I also just like going back in the Health app at the end of the day and seeing the medication streak — it helps me stay on top of it all.
I’ve been using activity trackers ever since they first started up. I remember getting a Jawbone Up when those were still a thing before moving onto Fitbit once Jawbone went out of business. But then Apple came along with the Apple Watch, and though I was skeptical at first (why do I need one when I have Fitbit?), I eventually caved and have been using one ever since.
Though it’s not perfect, I’ve found the Apple Watch to be one of the best tools I have to help me stay active as much as I can. Apple gamified staying active with the Activity rings, and I always try as hard as I can to make sure they are complete by the end of the day. I currently have a 1,726-day Move streak, and I intend to keep that going as long as I can.
When I get a Stand notification, I am made aware that I’ve been sitting too long and it’s time to stretch my legs and get some fresh air. I live next to a small park so I take advantage of that by taking my daughter out there every day to play and I can also walk several laps to get my steps in. My husband and I also take walks to some downtown eateries several times a week, and we often go to Disneyland since we live nearby. Even though these are all small little things, they all add up and help me stay active, which helps keep my blood sugar levels in check.
Another neat feature that Apple added with iOS 17 and watchOS 10 is the ability to see how much time you’ve spent in daylight. This was something I kind of glossed over when it was announced, but it’s been incredibly motivational for me. It’s an interesting stat, and it has helped push me to get outside much more just to see how much time in daylight I can rack up in a single day. It’s a bit more challenging now that winter is coming, though, since it gets dark incredibly early.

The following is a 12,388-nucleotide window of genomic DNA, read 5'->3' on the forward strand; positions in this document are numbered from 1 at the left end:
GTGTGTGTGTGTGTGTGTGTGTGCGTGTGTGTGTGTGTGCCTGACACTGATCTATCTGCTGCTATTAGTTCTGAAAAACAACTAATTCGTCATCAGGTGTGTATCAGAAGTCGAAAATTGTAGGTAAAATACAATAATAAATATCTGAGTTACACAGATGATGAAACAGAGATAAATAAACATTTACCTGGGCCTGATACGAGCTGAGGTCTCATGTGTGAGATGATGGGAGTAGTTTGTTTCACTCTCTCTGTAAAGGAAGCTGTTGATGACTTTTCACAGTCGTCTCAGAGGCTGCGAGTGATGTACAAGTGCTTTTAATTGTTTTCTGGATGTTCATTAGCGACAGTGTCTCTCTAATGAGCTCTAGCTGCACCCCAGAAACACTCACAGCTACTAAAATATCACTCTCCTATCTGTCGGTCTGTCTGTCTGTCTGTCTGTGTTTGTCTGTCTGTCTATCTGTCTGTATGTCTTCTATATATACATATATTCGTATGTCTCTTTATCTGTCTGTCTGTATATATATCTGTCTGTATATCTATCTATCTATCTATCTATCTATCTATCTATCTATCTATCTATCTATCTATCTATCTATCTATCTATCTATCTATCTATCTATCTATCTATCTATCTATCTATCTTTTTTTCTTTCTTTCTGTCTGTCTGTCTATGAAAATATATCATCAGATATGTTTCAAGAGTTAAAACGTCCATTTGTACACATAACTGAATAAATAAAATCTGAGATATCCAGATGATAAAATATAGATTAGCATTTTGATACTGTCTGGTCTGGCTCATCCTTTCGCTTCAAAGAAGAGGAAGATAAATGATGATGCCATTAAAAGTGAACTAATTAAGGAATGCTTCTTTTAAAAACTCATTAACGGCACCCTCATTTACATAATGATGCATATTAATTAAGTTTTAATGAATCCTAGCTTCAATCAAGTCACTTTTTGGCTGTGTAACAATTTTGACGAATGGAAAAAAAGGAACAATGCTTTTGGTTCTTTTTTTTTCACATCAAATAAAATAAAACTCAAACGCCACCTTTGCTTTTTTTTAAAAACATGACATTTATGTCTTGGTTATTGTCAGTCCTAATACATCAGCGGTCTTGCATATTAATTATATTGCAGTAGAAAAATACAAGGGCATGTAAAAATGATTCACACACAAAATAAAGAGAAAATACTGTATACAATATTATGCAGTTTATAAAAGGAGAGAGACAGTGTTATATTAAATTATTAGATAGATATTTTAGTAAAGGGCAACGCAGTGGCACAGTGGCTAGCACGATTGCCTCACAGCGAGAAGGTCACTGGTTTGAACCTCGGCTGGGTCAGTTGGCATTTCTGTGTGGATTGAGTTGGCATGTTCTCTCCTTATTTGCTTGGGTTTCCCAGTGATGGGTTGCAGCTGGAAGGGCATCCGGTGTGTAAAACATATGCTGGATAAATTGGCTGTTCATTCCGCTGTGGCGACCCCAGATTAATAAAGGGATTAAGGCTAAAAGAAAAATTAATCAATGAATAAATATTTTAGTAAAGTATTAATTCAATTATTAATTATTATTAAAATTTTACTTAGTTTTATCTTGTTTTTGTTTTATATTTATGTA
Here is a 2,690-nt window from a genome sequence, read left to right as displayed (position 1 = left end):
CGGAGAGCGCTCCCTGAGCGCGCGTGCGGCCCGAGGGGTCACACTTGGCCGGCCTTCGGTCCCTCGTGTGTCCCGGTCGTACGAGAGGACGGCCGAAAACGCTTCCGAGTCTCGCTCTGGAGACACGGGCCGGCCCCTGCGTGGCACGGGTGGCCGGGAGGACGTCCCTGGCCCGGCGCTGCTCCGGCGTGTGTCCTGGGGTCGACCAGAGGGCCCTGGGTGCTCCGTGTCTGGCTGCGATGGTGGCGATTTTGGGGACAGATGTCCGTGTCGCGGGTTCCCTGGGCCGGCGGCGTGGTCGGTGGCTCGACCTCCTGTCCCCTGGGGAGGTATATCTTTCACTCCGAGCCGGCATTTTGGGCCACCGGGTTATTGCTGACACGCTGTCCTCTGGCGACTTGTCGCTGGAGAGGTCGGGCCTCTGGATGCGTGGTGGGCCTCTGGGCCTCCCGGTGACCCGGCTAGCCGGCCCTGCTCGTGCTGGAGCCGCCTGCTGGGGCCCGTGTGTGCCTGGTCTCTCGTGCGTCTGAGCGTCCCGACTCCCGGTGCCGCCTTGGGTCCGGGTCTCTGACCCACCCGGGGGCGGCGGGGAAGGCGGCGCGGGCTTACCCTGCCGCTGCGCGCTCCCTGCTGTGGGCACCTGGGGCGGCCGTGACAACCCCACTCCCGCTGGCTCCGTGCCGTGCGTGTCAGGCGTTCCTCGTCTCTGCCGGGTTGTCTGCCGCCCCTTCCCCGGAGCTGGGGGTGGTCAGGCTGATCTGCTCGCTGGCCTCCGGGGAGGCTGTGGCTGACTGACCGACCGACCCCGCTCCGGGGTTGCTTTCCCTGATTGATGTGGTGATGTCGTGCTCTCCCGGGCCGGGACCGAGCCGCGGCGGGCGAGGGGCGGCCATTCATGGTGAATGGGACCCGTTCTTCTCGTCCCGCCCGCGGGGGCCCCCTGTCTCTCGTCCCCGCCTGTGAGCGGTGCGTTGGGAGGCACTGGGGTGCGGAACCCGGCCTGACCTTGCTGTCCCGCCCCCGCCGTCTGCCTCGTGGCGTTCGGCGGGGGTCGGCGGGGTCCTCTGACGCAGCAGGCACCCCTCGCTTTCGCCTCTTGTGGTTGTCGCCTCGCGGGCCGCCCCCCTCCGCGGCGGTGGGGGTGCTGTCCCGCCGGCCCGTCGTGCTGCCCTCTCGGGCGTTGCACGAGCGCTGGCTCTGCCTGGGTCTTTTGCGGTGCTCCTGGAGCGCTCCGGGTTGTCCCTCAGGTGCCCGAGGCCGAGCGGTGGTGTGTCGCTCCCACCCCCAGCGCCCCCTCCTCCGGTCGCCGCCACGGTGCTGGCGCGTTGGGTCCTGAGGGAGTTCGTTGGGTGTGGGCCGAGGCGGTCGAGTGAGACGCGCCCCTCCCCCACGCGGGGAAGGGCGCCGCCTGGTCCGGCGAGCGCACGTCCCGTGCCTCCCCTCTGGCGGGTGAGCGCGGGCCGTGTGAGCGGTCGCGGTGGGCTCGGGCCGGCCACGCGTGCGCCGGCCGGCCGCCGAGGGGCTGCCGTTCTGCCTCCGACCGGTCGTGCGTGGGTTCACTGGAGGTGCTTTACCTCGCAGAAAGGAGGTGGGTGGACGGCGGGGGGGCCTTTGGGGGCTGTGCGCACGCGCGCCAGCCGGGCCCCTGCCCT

Though a lot of diabetes management involves eating right (I could work on this more to be fair), losing weight, and exercising, sleep is also an important factor. A lot of research out there suggests that between 7–8 hours of sleep is recommended for adults with diabetes (and in general for everyone), as poor sleep makes managing it harder.
Though the Apple Watch is capable of sleep tracking, I don’t wear my Apple Watch Ultra to bed — it’s too bulky to wear overnight. Instead, I use my Oura Ring, which also provides much better sleep data than Apple Watch, in my opinion. It not only shows me the stages of sleep I was in, but things like timing, efficiency, restfulness, and more. It even tells me if I had enough deep or REM sleep for the night, and how it affects my overall readiness for the rest of the day.
I’ve been using the Oura Ring for about three years now, and it’s one of my favorite wearables despite moving to a subscription-based model to provide useful data. Not only does the in-depth sleep data give me good insight into how much sleep I actually get, but it also gives me an overview of my energy levels (Readiness score) and tracks my activity too, like my Apple Watch.
Though it may be an extra accessory, the Oura Ring has been a valuable addition to my toolkit for helping manage my diabetes.
I’m far from being a perfect example of excellent diabetes control — it’s hard without proper discipline. But I have found my iPhone and Apple Watch, along with other wearables like Oura Ring, to be valuable additions to aid me in my diabetes management journey.
I’m still waiting for Apple to add noninvasive blood glucose monitoring to the Apple Watch someday, so I don’t need to prick my finger as much. But that day may still be quite a ways off, and until then, I’ll keep using my current iPhone and Apple Watch to stay on top of things.